writing, Writing advice

Deliberate Practice (Part One)

I’ve written before about the 10,000 hour rule, which states that virtually all who excel in their chosen avocation, from Bill Gates to Michael Jordan to The Beatles, only reach that level by putting in 10,000 hours of practice first. They only seem to become overnight successes because all those hours of practice largely go unnoticed by the public. Whether this theory is true or not, whether you actually have to devote yourself to 10,000 actual hours of practice, I cannot say, but it certainly makes sense. In the real world, people just don’t become overnight successes. Oh, there are few that get extremely lucky, or have friends in high places, but they are rare and almost never last very long.

I don’t know about you, but my goal as a writer is not to be a flash-in-the-pan.

So I need to practice. I need to practice writing. But there is practice and then there is practice.

The author of the article I was reading when I came across this (sorry, but I can’t remember your name or even where on the web I stumbled across it. Believe me, I would give you credit if I could find you again.) used basketball as an example. He presented two players practicing their jump shots. One would take a shot, retrieve the basketball, take another shot wherever he was, chase the ball again, pause to chat with some friends, take another shot. The second player had another person with him. That person retrieved the ball for the player, but also had a clipboard where she noted each shot the player took, where she took it from, and whether she made or missed the shot. Every so often, the player would stop to check the results from her assistant’s notes.

Both players are practicing, but which player will be making the most progress in their game? The author of the article posits, and I have to agree with him, that while both players are practicing and both are improving their jump shots, the second player will improve her shot faster than the first. This is because her practice was deliberate and scientific. She was keeping track of her attempts, noting where her strengths and weaknesses were, then concentrating on improving her weaknesses. The first athlete was using a scattergun approach, arguably wasting practice time on elements of her game she already performed well and useless time-consumers like retrieving the ball.

The author called it deliberate practice. Focused practice would also work, as would conscious practice. The point is that while we all need to practice, whether we’re writers, musicians, actors, or surgeons. A good first step is setting aside a block of time every day to practice our chosen craft, but to get the most out of that practice time, we need to be focused, deliberate. Thirty minutes of highly focused practice targeting the weaker areas of our skill set could be much better than an hour or two simply flailing away blindly, or repeatedly doing whatever it is we already do well.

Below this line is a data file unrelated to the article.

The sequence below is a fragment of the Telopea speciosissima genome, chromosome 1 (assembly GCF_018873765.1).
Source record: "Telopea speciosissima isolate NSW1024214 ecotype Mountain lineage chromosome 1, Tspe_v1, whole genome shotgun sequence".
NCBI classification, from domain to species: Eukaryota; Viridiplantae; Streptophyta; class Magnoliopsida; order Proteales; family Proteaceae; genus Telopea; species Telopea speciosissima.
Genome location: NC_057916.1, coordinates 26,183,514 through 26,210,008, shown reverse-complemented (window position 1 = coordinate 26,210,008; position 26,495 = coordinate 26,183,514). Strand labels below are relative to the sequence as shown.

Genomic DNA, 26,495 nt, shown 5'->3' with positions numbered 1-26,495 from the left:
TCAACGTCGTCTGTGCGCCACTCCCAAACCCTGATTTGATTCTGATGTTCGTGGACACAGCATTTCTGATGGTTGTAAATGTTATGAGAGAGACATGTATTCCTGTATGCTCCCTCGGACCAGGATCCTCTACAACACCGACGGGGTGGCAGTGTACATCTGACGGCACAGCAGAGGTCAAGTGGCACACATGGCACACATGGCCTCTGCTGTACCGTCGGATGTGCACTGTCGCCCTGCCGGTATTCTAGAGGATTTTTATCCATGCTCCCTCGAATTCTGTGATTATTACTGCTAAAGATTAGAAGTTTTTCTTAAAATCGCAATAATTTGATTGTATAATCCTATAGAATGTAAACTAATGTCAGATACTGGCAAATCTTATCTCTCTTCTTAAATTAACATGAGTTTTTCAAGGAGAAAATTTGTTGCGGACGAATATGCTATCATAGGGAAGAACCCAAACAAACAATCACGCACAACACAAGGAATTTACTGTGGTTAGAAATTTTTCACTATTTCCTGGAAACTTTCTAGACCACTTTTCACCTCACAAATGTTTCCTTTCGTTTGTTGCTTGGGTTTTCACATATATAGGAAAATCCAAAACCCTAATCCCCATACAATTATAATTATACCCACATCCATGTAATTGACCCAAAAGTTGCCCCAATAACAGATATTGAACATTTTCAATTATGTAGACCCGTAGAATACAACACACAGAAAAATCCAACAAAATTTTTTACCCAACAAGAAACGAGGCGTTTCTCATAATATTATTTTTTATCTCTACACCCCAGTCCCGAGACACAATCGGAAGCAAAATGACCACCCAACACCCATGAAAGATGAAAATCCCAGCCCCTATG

So how do we go about a program of deliberate or focused practice?

Well, we’d have to create a system to create that, wouldn’t we? But that (explaining how to create it) would take too much space for this post. So I will reveal my personal plan to create and implement a deliberate practice regime in my next post.

Stay tuned!

Writing advice

5 Tips For Beginning Writers: Tip #2

Last week I examined, in Tip #1 the importance of reading in the process of writing. This week I look at the act of writing itself and the importance of practice.

2. Write—something–every day.

When asked what advice he’d give to someone who wanted to be a writer, Ernest Hemingway famously quipped “Go somewhere and write.”

Listen to Papa.

Like anything, writing is a skill that we develop over time and with practice. The only way to truly practice is to write and the more we write, the better
Malcolm Gladwell, in his examination of excellence Outliers, posited that every person who rises to prominence in their field has put in at least 10,000 hours of practice before their breakthrough. That works out to eight hours a day, five days a week, for five years. More, if you can only do it part-time. The lesson is that it takes time and work to learn the craft, no matter what the craft is.

So we must write. Something. Every day. It does not matter what we write. Some find it easiest to keep a journal. Some a notebook of story ideas and impressions. Some write poetry or try to dramatize scenes or characters from their day. It does not matter as long as we write. The object is to develop a facility with the language and an ease with translating the images and ideas in our heads into words, sentences, and paragraphs on paper. That ease, that facility, only comes with practice.

So go somewhere and write.